The scenes set in London and Europe are especially good; Blake brilliantly evokes the atmosphere of the Blitz where panic gradually gives way to resignation, and death is random and arbitrary. Frankie’s journey through Europe (as an American she is still able to travel through German-occupied countries) is tense and heartbreaking and terrifying. I felt that the parts of the book that are set in Cape Cod are not as strong – less action, less immediate – and that the ending suffered because of this. However, many readers felt differently; this book is worth reading to find out how you feel.
The title of this amazing book, full of incredible stories about women overcoming obstacles, is taken from an old Chinese proverb: “Women hold up half the sky.” The authors, Nicholas D. Kristof and Sheryl WuDunn, received the Pulitzer Prize in journalism, and I first saw their work featured on the Oprah show. Their primary premise is that, “Throughout much of the world, the greatest unexploited economic resource is the female half of the population … Unleashing that process globally is not only the right thing to do; it’s also the best strategy for fighting poverty.”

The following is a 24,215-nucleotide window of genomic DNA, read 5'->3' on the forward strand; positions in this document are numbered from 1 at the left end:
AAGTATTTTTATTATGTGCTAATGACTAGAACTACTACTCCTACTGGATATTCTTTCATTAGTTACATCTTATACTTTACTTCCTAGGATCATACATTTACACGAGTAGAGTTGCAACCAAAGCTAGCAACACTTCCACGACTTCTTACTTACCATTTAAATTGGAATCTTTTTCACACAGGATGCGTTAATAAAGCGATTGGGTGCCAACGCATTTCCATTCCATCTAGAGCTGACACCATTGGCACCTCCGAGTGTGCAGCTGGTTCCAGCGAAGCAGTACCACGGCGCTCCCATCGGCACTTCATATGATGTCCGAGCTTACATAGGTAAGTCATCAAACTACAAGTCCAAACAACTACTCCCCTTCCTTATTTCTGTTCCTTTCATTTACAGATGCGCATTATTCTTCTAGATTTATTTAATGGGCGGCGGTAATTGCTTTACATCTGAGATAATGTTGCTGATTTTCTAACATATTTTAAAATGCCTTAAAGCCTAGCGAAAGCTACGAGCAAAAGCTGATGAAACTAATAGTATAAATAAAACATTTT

Rather than tire the reader with boring statistics, the authors wisely chose to illustrate their point by letting us “get to know” individual women. Warning — the majority of these reports are very sad, even horrific at times, dealing with subjects such as sexual slavery, inequities in gender education, and maternal mortality. However, each chapter is also followed by a success story, proving time and time again that one person can make a difference.
April 18-24 is National Volunteer Week; I can’t think of a better book to read for it than this. Besides a plentitude of inspiration, the final chapter gives suggestions on “What You Can Do” with “Four Steps You Can Take in the next Ten Minutes.” Step One? Go to GlobalGiving or Kiva and open an account.